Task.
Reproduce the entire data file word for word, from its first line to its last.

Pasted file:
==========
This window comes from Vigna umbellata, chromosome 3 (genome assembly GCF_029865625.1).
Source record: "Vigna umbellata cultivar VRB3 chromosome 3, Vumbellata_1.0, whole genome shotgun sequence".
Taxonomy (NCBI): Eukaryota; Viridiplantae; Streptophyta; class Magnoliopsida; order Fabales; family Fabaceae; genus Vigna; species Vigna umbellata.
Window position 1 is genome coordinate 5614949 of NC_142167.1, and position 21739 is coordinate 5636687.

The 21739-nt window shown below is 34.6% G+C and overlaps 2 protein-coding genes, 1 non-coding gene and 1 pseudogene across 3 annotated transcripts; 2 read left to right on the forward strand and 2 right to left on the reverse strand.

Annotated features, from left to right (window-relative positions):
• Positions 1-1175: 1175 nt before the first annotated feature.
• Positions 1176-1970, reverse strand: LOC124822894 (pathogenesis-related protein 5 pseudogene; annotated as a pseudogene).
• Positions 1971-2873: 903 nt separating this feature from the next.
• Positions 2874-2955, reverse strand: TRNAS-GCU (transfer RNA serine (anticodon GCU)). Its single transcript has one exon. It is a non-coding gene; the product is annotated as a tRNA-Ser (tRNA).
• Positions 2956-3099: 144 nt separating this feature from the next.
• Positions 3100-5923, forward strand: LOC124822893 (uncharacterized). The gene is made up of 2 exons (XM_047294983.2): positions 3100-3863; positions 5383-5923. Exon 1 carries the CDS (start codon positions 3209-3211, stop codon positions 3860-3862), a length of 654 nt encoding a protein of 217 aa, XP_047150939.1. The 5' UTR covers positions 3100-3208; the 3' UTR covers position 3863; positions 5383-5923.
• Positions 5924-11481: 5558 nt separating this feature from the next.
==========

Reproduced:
This window comes from Vigna umbellata, chromosome 3 (genome assembly GCF_029865625.1).
Source record: "Vigna umbellata cultivar VRB3 chromosome 3, Vumbellata_1.0, whole genome shotgun sequence".
Taxonomy (NCBI): Eukaryota; Viridiplantae; Streptophyta; class Magnoliopsida; order Fabales; family Fabaceae; genus Vigna; species Vigna umbellata.
Window position 1 is genome coordinate 5614949 of NC_142167.1, and position 21739 is coordinate 5636687.

The 21739-nt window shown below is 34.6% G+C and overlaps 2 protein-coding genes, 1 non-coding gene and 1 pseudogene across 3 annotated transcripts; 2 read left to right on the forward strand and 2 right to left on the reverse strand.

Annotated features, from left to right (window-relative positions):
• Positions 1-1175: 1175 nt before the first annotated feature.
• Positions 1176-1970, reverse strand: LOC124822894 (pathogenesis-related protein 5 pseudogene; annotated as a pseudogene).
• Positions 1971-2873: 903 nt separating this feature from the next.
• Positions 2874-2955, reverse strand: TRNAS-GCU (transfer RNA serine (anticodon GCU)). Its single transcript has one exon. It is a non-coding gene; the product is annotated as a tRNA-Ser (tRNA).
• Positions 2956-3099: 144 nt separating this feature from the next.
• Positions 3100-5923, forward strand: LOC124822893 (uncharacterized). The gene is made up of 2 exons (XM_047294983.2): positions 3100-3863; positions 5383-5923. Exon 1 carries the CDS (start codon positions 3209-3211, stop codon positions 3860-3862), a length of 654 nt encoding a protein of 217 aa, XP_047150939.1. The 5' UTR covers positions 3100-3208; the 3' UTR covers position 3863; positions 5383-5923.
• Positions 5924-11481: 5558 nt separating this feature from the next.